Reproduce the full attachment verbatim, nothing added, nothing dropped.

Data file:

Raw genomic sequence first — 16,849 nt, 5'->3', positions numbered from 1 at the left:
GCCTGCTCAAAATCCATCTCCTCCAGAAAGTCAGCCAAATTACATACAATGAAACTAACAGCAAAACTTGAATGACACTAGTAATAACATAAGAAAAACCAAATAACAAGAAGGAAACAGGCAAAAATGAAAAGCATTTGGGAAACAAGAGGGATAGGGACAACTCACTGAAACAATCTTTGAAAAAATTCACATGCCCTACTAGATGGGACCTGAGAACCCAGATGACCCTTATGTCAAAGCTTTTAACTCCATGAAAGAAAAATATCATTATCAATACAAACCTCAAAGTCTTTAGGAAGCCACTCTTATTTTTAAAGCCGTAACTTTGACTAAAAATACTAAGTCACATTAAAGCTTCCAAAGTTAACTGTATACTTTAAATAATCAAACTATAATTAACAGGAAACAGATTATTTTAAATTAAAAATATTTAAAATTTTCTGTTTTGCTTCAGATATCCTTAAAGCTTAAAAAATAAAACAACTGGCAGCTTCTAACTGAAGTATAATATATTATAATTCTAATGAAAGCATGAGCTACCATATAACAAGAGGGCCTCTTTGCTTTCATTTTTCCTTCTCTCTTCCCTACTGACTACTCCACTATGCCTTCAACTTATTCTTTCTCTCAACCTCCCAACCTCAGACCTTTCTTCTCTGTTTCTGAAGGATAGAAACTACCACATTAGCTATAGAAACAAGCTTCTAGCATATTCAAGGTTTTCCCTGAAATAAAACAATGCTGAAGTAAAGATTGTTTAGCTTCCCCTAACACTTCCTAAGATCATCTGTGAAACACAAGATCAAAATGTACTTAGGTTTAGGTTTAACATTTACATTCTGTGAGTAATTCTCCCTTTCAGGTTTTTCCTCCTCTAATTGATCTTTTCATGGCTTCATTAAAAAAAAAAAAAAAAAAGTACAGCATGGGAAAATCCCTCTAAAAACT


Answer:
Raw genomic sequence first — 16,849 nt, 5'->3', positions numbered from 1 at the left:
GCCTGCTCAAAATCCATCTCCTCCAGAAAGTCAGCCAAATTACATACAATGAAACTAACAGCAAAACTTGAATGACACTAGTAATAACATAAGAAAAACCAAATAACAAGAAGGAAACAGGCAAAAATGAAAAGCATTTGGGAAACAAGAGGGATAGGGACAACTCACTGAAACAATCTTTGAAAAAATTCACATGCCCTACTAGATGGGACCTGAGAACCCAGATGACCCTTATGTCAAAGCTTTTAACTCCATGAAAGAAAAATATCATTATCAATACAAACCTCAAAGTCTTTAGGAAGCCACTCTTATTTTTAAAGCCGTAACTTTGACTAAAAATACTAAGTCACATTAAAGCTTCCAAAGTTAACTGTATACTTTAAATAATCAAACTATAATTAACAGGAAACAGATTATTTTAAATTAAAAATATTTAAAATTTTCTGTTTTGCTTCAGATATCCTTAAAGCTTAAAAAATAAAACAACTGGCAGCTTCTAACTGAAGTATAATATATTATAATTCTAATGAAAGCATGAGCTACCATATAACAAGAGGGCCTCTTTGCTTTCATTTTTCCTTCTCTCTTCCCTACTGACTACTCCACTATGCCTTCAACTTATTCTTTCTCTCAACCTCCCAACCTCAGACCTTTCTTCTCTGTTTCTGAAGGATAGAAACTACCACATTAGCTATAGAAACAAGCTTCTAGCATATTCAAGGTTTTCCCTGAAATAAAACAATGCTGAAGTAAAGATTGTTTAGCTTCCCCTAACACTTCCTAAGATCATCTGTGAAACACAAGATCAAAATGTACTTAGGTTTAGGTTTAACATTTACATTCTGTGAGTAATTCTCCCTTTCAGGTTTTTCCTCCTCTAATTGATCTTTTCATGGCTTCATTAAAAAAAAAAAAAAAAAAGTACAGCATGGGAAAATCCCTCTAAAAACT